DB2 9 Fundamentals exam 730 prep, Part 5

Working with DB2 objects


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Stay tuned for additional content in this series.

Before you start

About this series

Thinking about seeking certification on DB2 fundamentals (Exam 730)? If so, you've landed in the right spot. This series of seven DB2 certification preparation tutorials covers all the basics -- the topics you'll need to understand before you read the first exam question. Even if you're not planning to seek certification right away, this set of tutorials is a great place to start getting to learn what's new in DB2 9.

About this tutorial

The material in this tutorial primarily covers the objectives in Section 5 of the exam, entitled "Working with DB2 Objects." You can view these objectives at:

Topics covered in this tutorial include:

  • A description of the built-in data types DB2 provides, and which are appropriate to use when defining a table. (For a different treatment of data type, see the fourth tutorial in this series).
  • An introduction to advanced data types.
  • Tables, views, and indexes.
  • An explanation of the various types of constraints and their uses.


After completing this tutorial, you should be able to:

  • Understand data types and advanced data types
  • Create tables, views, and indexes in a DB2 database
  • Understand the features and use of unique constraints, referential integrity constraints, and table check constraints
  • Use views to restrict access to data
  • Understand the features of indexes

System Requirements

You do not need a copy of DB2 to complete this tutorial. However, if you'd like, you can download a free trial version of IBM DB2 9 to work along with this tutorial.

Data types

DB2 provides a rich and flexible assortment of data types. DB2 comes with basic data types such as INTEGER, CHAR, and DATE. It also includes facilities to create user-defined data types (UDTs) so that you can create complex, nontraditional data types suited to today's complex programming environments. Choosing which type to use in a given situation depends on the type and range of information that is stored in the column.

There are four categories of built-in data types: numeric, string, datetime, and XML.

The user-defined data types are categorized as: distinct, structured, and reference.

Numeric data types

Numeric data types

There are three categories of numeric data types, as diagrammed in the preceding figure. These types vary in the range and precision of numeric data they can store.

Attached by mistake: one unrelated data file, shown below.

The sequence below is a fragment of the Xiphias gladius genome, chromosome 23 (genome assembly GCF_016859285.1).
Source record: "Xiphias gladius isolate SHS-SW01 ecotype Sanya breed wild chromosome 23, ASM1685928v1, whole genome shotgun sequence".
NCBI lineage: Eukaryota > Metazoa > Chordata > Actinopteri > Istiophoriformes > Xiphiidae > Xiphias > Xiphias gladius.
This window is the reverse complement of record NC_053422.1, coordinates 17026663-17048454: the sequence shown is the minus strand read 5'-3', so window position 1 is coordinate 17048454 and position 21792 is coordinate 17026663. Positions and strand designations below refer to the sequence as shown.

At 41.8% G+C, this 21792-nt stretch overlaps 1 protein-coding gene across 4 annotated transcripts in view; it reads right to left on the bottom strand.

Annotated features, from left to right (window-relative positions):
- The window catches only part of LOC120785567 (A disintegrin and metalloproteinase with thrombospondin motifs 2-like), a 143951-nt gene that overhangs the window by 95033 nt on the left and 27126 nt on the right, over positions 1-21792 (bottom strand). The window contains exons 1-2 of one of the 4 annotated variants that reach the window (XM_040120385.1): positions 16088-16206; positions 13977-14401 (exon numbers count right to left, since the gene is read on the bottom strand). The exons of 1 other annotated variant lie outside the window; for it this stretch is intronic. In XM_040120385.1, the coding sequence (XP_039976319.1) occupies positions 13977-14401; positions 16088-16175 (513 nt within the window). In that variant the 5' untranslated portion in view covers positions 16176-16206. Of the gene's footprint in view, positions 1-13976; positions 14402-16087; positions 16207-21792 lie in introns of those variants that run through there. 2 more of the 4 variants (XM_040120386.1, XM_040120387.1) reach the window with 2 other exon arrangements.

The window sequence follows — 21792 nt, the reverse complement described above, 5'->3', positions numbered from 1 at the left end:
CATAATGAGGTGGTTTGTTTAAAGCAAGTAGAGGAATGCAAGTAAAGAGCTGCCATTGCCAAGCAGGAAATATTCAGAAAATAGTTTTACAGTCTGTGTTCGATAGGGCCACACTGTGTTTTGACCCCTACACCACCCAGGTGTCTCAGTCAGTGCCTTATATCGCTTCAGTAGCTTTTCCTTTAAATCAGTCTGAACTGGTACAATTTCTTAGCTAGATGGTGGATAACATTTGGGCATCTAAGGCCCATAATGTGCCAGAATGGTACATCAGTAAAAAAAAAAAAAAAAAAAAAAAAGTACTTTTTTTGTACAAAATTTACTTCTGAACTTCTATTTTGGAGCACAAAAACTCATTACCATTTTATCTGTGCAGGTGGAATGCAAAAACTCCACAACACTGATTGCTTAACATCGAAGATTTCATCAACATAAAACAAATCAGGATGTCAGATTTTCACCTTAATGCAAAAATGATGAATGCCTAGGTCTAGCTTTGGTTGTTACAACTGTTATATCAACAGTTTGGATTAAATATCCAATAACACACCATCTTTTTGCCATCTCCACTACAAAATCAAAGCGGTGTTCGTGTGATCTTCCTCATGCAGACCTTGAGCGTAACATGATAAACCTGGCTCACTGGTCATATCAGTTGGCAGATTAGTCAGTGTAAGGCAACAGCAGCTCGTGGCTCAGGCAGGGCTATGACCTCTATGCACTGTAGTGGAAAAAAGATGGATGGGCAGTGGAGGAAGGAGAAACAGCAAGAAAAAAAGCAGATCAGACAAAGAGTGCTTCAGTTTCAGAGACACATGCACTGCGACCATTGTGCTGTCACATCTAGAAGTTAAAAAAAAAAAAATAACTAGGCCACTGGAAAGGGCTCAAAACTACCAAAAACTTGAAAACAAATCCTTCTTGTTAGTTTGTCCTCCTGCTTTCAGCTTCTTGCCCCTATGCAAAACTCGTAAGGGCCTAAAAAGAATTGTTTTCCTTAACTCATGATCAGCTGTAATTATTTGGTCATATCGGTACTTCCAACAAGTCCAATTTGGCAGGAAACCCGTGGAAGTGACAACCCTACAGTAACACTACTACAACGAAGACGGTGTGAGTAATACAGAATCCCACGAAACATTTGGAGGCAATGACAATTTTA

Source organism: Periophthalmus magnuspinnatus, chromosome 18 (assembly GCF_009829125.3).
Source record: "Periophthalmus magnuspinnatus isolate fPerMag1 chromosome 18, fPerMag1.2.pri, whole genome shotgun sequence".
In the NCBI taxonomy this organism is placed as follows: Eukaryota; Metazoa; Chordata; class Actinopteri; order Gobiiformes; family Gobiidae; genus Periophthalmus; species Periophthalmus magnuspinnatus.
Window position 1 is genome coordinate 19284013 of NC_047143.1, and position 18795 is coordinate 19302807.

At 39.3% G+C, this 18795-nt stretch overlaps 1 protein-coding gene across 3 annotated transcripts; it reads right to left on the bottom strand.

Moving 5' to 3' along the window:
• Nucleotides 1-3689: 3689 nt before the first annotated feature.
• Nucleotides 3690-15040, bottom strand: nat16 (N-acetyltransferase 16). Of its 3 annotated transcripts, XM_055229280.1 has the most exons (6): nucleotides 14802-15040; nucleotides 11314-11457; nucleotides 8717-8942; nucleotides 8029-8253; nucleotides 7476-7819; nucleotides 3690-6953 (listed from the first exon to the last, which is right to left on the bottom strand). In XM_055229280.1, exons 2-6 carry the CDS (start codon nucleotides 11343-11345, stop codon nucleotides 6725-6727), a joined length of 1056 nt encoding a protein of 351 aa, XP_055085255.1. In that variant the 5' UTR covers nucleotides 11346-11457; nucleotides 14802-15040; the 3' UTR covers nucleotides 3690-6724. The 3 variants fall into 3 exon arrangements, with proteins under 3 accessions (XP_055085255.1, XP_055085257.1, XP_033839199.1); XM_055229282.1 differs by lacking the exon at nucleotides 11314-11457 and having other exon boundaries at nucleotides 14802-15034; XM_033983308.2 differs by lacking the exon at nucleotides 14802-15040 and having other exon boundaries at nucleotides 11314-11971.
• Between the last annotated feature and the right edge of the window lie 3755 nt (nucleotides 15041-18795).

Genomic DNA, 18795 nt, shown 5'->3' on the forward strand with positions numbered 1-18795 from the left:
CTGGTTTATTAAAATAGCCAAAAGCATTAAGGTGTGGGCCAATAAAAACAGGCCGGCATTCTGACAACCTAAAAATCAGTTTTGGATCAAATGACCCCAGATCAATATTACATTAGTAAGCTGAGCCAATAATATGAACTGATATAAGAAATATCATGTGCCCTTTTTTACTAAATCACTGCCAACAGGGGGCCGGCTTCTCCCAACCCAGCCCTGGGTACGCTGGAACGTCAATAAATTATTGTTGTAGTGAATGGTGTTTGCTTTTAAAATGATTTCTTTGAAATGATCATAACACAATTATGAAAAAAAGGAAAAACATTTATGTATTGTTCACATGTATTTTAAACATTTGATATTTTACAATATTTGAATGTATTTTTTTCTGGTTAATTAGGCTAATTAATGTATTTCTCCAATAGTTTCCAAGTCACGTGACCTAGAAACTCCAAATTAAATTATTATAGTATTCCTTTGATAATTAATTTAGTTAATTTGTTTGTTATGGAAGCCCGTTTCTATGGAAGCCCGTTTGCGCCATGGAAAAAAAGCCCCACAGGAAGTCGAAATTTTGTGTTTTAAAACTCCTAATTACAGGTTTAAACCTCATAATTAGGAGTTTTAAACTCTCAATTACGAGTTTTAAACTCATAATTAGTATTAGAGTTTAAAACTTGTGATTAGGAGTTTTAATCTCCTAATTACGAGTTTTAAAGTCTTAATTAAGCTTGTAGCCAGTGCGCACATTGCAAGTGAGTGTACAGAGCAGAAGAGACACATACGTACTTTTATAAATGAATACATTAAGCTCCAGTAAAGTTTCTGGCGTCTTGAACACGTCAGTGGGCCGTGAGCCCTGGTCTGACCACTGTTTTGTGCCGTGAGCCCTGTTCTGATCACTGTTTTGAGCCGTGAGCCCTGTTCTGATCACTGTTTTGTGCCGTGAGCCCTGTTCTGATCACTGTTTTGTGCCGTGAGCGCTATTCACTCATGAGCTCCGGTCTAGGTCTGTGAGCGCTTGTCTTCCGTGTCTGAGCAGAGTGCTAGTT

• Integer: SMALLINT, INTEGER, and BIGINT are used to store integer numbers. For example, an inventory count could be defined as INTEGER. SMALLINT can store integers from -32,768 to 32,767 in 2 bytes. INTEGER can store integers from -2,147,483,648 to 2,147,483,647 in 4 bytes. BIGINT can store integers from -9,223,372,036,854,775,808 to 9,223,372,036,854,775,807 in 8 bytes.
  • Decimal: DECIMAL is used to store numbers with fractional parts. To define this data type, specify a precision (p), which indicates the total number of digits, and a scale (s), which indicates the number of digits to the right of the decimal place. A column defined by DECIMAL(10,2) that held currency values could hold values up to 99999999.99 dollars. The amount of storage required in the database depends on the precision and is calculated by the formula p/2 +1. So, DECIMAL(10,2) would require 10/2 + 1 or 6 bytes.
  • Floating point: REAL and DOUBLE are used to store approximations of numbers. For example, very small or very large scientific measurements could be defined as REAL. REAL can be defined with a length between 1 and 24 digits and requires 4 bytes of storage. DOUBLE can be defined with a length of between 25 and 53 digits and requires 8 bytes of storage. FLOAT can be used as a synonym for REAL or DOUBLE.

String data types

String data types

String data types

DB2 provides several data types for storing character data or strings, as diagrammed in the preceding figure. Choose a data type based on the size of the string you are going to store and what data will be in the string.

The following data types are used to store single-byte character strings:

  • CHAR or CHARACTER is used to store fixed-length character strings up to 254 bytes. For example, a manufacturer may assign an identifier to a part with a specific length of eight characters, and therefore store that identifier in the database as a column of CHAR(8).
  • VARCHAR is used to store variable-length character strings. For example, a manufacturer may deal with a number of parts with identifiers of different lengths, and thus store those identifiers as a column of VARCHAR(100). The maximum length of a VARCHAR column is 32,672 bytes. In the database, VARCHAR data only takes as much space as required.

The following data types are used to store double-byte character strings: